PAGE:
I’ll often hear clinicians say things like “I don’t have the time to learn programming to the point where it becomes a meaningful skillset”. While this concern does have an element of truth to it, it’s based on an unsound premise. To be clear: you do not need to reach expert status to become “useful” as a clinician/programmer. It’s unrealistic to expect that every clinician who read this book will become an expert, simply from the amount of time investment that’s required. What’s more realistic is that with an intermediate skill level, a clinician will become far more attuned to the opportunities that technology provides. They will also become aware of the risks it poses to good quality patient care. Society needs clinicians who understand technology; both to push for new frontiers of innovation, and also to safeguard their patients and their privacy as new untested technologies emerge.

With that out of the way, I’d like to share some more specific principles about how to approach the monumental task of learning to code.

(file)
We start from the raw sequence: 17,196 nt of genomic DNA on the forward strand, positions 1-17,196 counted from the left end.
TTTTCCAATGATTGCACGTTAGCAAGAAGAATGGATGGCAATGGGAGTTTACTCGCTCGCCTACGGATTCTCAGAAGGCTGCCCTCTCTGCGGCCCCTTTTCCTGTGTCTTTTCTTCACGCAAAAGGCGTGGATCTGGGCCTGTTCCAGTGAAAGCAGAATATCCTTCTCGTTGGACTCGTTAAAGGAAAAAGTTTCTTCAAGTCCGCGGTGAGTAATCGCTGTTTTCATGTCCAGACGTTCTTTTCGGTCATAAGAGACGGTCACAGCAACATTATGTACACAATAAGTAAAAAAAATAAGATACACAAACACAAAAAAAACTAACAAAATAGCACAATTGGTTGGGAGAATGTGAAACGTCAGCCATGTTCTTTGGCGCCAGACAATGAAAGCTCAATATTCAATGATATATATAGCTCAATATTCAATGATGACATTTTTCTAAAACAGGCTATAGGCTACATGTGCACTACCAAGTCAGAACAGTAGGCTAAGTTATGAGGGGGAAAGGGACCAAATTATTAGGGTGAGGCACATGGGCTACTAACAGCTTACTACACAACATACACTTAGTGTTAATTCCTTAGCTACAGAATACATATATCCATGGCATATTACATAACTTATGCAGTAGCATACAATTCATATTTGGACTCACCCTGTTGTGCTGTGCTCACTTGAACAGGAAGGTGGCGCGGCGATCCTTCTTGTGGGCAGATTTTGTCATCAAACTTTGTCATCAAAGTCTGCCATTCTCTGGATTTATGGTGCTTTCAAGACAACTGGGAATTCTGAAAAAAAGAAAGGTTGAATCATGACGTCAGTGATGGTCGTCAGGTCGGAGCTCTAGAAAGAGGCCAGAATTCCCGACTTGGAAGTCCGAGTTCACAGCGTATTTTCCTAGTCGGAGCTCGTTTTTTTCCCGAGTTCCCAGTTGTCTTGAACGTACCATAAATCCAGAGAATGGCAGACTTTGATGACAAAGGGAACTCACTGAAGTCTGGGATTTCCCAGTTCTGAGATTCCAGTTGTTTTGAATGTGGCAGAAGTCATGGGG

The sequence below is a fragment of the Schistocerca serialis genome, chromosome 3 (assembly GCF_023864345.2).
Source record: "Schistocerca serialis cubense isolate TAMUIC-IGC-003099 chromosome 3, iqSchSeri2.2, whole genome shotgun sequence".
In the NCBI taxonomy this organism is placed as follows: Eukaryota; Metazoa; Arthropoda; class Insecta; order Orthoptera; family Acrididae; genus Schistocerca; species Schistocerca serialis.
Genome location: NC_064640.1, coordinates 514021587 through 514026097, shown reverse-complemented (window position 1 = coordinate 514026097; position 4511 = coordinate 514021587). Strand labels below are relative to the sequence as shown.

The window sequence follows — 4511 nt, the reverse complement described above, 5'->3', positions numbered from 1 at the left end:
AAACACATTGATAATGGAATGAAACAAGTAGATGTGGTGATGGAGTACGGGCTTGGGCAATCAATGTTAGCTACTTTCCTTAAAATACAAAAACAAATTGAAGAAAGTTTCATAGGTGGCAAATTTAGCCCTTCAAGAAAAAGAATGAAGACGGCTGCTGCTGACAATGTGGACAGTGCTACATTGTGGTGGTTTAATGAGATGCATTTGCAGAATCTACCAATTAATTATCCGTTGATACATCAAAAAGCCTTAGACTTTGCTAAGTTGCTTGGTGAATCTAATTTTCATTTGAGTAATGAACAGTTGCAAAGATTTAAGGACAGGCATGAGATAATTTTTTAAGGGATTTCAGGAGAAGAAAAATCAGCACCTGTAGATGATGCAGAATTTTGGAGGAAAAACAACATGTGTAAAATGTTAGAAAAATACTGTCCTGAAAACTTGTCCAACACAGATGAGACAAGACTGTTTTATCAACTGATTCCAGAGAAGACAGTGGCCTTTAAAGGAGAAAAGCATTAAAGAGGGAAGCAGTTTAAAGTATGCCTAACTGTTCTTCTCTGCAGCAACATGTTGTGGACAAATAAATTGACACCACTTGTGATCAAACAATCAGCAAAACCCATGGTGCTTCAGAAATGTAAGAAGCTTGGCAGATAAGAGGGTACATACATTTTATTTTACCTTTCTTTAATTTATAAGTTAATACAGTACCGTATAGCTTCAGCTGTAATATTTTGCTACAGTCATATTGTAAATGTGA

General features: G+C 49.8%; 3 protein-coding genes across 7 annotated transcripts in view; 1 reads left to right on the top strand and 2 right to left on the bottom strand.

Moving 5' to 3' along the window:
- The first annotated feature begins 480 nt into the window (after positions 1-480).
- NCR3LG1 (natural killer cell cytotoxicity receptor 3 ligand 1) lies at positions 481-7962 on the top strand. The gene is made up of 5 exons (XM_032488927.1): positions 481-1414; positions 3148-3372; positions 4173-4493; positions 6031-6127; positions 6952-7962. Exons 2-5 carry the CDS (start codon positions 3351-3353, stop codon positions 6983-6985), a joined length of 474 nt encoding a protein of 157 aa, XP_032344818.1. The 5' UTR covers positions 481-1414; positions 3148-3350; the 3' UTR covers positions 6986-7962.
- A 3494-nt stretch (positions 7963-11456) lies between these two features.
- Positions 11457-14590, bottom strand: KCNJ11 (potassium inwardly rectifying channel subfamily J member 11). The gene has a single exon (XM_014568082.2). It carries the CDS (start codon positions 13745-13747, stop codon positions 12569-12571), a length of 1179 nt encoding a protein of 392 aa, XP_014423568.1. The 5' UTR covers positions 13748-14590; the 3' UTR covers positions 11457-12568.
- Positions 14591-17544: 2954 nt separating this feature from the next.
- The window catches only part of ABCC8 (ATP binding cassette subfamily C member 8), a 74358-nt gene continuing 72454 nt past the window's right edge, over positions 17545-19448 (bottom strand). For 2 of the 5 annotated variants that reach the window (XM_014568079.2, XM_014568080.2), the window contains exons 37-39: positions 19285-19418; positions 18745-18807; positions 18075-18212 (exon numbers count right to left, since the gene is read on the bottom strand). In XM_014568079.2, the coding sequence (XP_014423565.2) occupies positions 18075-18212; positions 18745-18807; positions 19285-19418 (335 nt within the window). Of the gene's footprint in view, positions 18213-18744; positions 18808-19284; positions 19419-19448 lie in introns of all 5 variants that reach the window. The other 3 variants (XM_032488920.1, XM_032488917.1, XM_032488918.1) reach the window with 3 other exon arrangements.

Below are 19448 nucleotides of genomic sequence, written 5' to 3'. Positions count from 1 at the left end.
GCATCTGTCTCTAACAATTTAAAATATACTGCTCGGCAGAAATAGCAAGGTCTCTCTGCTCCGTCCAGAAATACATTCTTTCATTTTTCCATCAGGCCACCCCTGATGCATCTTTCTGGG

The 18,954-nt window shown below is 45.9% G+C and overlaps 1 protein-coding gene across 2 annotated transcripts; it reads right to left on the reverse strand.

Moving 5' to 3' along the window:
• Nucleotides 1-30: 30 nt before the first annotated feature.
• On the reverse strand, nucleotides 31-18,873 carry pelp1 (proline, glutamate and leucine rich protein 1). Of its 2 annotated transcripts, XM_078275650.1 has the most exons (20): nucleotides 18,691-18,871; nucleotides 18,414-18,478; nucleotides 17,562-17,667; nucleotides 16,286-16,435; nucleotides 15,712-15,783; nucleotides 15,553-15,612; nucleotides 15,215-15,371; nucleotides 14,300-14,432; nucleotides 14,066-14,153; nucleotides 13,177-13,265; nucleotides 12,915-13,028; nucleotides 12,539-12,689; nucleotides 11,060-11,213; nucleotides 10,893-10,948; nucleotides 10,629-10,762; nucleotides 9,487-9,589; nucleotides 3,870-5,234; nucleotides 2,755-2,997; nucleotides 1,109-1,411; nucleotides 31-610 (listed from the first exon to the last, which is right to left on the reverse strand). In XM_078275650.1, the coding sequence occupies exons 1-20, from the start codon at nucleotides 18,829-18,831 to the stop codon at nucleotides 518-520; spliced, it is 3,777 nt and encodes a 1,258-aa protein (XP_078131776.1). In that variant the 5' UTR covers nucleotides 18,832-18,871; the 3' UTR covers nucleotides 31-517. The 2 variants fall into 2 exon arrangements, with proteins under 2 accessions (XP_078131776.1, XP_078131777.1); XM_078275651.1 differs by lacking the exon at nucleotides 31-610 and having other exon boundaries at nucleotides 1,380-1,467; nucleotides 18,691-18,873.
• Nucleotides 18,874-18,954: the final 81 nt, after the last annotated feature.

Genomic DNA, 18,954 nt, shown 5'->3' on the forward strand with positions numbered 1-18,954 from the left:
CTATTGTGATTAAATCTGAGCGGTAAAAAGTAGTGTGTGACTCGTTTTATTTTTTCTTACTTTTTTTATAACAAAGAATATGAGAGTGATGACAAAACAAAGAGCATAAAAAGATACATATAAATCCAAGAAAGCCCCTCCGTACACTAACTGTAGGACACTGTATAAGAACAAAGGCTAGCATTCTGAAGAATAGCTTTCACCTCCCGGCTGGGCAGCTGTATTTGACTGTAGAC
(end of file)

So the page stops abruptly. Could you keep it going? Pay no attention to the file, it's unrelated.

Firstly, I think you should find one or more mentors. Ideally, they’re someone you trust and aren’t trying to sell you a shoddy “Learn to code” pdf ebook. Finding a mentor is important because while they can’t do all the work for you, they can help you ensure that the effort you’re investing is aligned with your goals. For example, if you want to build slick modern mobile apps, there’s little to no point grinding away on a niche language like R. Unfortunately I see lots of beginners who are hacking away on a list of problem sets from a website with little notion of why they’re learning that skill at that time, and what they’re going to do with it afterwards. This book intends to provide a plan for you long after you’ve finished reading it.

In addition to finding mentors you trust, you should try to mingle with developers who are more experienced than you. Follow them on Twitter or YouTube. Consume their content. Go to meetups and ask them questions. Look at what they’re building, and ask them how they did it. Look at their open source projects on GitHub. By far and away the greatest source of learning I have had in my career as a software developer is from other developers. If you’re looking for some developers to follow related to your niche and interests, send me a message on Twitter and I’ll try to share some of my favourites with you.